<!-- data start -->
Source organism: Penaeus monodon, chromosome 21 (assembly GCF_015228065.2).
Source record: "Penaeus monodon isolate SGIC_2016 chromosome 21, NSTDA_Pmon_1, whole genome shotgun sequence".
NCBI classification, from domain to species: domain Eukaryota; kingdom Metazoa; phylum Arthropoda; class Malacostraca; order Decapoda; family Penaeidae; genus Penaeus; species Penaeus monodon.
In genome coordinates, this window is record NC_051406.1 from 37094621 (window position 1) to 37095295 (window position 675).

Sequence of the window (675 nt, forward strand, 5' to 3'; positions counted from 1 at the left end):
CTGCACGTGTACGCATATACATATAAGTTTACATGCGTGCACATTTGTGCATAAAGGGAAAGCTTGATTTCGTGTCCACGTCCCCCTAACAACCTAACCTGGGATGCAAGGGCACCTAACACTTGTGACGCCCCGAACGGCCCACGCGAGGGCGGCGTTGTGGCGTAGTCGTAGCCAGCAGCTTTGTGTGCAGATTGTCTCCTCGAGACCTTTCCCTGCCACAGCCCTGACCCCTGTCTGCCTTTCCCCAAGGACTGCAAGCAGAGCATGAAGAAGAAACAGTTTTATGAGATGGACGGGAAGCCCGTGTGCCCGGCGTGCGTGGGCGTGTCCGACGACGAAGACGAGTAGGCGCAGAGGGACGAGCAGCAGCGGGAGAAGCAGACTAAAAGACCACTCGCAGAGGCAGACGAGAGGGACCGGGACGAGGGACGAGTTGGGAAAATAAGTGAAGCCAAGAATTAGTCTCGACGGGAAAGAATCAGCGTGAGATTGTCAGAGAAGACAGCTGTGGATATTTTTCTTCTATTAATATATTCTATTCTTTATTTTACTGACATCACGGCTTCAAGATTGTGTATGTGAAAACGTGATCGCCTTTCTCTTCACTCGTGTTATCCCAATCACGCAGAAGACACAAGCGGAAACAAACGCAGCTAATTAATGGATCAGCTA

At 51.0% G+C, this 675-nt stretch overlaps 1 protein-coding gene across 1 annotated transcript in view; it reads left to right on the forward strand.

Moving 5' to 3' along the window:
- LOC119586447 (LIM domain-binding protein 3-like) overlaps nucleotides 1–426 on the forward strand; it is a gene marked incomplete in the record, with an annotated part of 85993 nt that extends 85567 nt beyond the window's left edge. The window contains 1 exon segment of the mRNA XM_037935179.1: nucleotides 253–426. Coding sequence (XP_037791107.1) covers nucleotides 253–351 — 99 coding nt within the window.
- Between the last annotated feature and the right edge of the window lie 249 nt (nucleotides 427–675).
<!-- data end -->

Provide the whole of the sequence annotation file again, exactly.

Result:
Source organism: Penaeus monodon, chromosome 21 (assembly GCF_015228065.2).
Source record: "Penaeus monodon isolate SGIC_2016 chromosome 21, NSTDA_Pmon_1, whole genome shotgun sequence".
NCBI classification, from domain to species: domain Eukaryota; kingdom Metazoa; phylum Arthropoda; class Malacostraca; order Decapoda; family Penaeidae; genus Penaeus; species Penaeus monodon.
In genome coordinates, this window is record NC_051406.1 from 37094621 (window position 1) to 37095295 (window position 675).

Sequence of the window (675 nt, forward strand, 5' to 3'; positions counted from 1 at the left end):
CTGCACGTGTACGCATATACATATAAGTTTACATGCGTGCACATTTGTGCATAAAGGGAAAGCTTGATTTCGTGTCCACGTCCCCCTAACAACCTAACCTGGGATGCAAGGGCACCTAACACTTGTGACGCCCCGAACGGCCCACGCGAGGGCGGCGTTGTGGCGTAGTCGTAGCCAGCAGCTTTGTGTGCAGATTGTCTCCTCGAGACCTTTCCCTGCCACAGCCCTGACCCCTGTCTGCCTTTCCCCAAGGACTGCAAGCAGAGCATGAAGAAGAAACAGTTTTATGAGATGGACGGGAAGCCCGTGTGCCCGGCGTGCGTGGGCGTGTCCGACGACGAAGACGAGTAGGCGCAGAGGGACGAGCAGCAGCGGGAGAAGCAGACTAAAAGACCACTCGCAGAGGCAGACGAGAGGGACCGGGACGAGGGACGAGTTGGGAAAATAAGTGAAGCCAAGAATTAGTCTCGACGGGAAAGAATCAGCGTGAGATTGTCAGAGAAGACAGCTGTGGATATTTTTCTTCTATTAATATATTCTATTCTTTATTTTACTGACATCACGGCTTCAAGATTGTGTATGTGAAAACGTGATCGCCTTTCTCTTCACTCGTGTTATCCCAATCACGCAGAAGACACAAGCGGAAACAAACGCAGCTAATTAATGGATCAGCTA

At 51.0% G+C, this 675-nt stretch overlaps 1 protein-coding gene across 1 annotated transcript in view; it reads left to right on the forward strand.

Moving 5' to 3' along the window:
- LOC119586447 (LIM domain-binding protein 3-like) overlaps nucleotides 1–426 on the forward strand; it is a gene marked incomplete in the record, with an annotated part of 85993 nt that extends 85567 nt beyond the window's left edge. The window contains 1 exon segment of the mRNA XM_037935179.1: nucleotides 253–426. Coding sequence (XP_037791107.1) covers nucleotides 253–351 — 99 coding nt within the window.
- Between the last annotated feature and the right edge of the window lie 249 nt (nucleotides 427–675).